NFS Litigation Weekly September 14, 2018

Forest Service summary:  Litigation Weekly sept 14

(New case.)  Cove Fire Salvage Project on the Modoc National Forest.


BLOGGER’S BONUS:  Since this one was so short (and since Sharon might not be forwarding anything to me for awhile), here’s some other recent courtroom news involving national forests.

“Four environmental groups are suing the U.S. Forest Service to stop a major logging project on the east shoulder of the Mount Hood National Forest near the White River in north-central Oregon… It is the largest timber sale in the Mount Hood National Forest in more than a decade, and would roughly double the annual forest-wide timber harvest.”

“U.S. District Judge Robert E. Blackburn dismissed the case last week following a settlement reached earlier this summer between the Bureau of Land Management and energy company SG Interests. The BLM agreed to pay the company $1.5 million for 18 oil and gas leases it cancelled in 2016 at the request of a coalition of governments, environmentalists, ranchers and others.”  I guess this closes the “gap,” discussed here.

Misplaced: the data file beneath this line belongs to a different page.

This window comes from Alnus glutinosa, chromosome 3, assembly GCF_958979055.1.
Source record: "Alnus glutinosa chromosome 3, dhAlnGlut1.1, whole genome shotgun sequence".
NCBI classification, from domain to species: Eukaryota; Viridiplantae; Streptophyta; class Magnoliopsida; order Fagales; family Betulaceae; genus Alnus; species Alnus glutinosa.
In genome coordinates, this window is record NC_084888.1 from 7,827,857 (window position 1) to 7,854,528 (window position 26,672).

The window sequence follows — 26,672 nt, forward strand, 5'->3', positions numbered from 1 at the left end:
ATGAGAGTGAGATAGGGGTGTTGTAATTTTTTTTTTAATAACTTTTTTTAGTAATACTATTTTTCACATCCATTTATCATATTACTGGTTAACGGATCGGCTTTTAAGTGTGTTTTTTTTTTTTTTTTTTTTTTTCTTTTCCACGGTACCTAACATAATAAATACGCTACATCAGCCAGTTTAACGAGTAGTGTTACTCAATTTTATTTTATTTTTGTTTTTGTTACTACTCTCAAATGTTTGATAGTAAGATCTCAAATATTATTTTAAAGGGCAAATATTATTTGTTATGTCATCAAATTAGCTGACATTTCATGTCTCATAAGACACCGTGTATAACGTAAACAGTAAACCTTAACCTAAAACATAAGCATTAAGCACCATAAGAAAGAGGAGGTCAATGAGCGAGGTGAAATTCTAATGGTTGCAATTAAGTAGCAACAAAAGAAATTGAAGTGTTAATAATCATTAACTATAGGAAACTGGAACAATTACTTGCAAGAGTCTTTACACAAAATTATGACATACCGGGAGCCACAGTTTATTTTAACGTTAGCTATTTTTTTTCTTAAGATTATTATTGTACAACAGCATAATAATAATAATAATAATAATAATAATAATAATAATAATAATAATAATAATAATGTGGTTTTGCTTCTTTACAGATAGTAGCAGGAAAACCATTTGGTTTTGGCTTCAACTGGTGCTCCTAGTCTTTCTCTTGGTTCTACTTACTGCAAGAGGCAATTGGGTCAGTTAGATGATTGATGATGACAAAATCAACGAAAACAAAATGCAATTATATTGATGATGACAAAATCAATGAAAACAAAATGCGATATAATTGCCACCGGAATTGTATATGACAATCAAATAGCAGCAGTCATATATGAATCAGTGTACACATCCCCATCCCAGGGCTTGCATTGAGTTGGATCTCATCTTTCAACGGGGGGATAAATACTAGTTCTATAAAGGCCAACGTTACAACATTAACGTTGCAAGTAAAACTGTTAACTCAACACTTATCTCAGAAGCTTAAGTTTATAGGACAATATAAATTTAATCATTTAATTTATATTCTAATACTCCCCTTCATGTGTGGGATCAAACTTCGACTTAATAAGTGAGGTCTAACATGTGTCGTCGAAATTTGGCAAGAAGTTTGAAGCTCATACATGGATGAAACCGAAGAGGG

“Nearly a dozen residents and businesses have filed a lawsuit against the Durango & Silverton Narrow Gauge Railroad, accusing it of starting the 416 Fire earlier this summer (on the San Juan National Forest).  The lawsuit was filed before the Forest Service has completed its own official investigation into the fire’s cause.”

“For over two decades, Oregon has regulated thermal pollution in rivers and streams using illegal standards. But at a hearing Tuesday, the federal and state governments said it will take another 12 years to come up with revised standards to protect threatened and endangered fish.”

10 thoughts on “NFS Litigation Weekly September 14, 2018”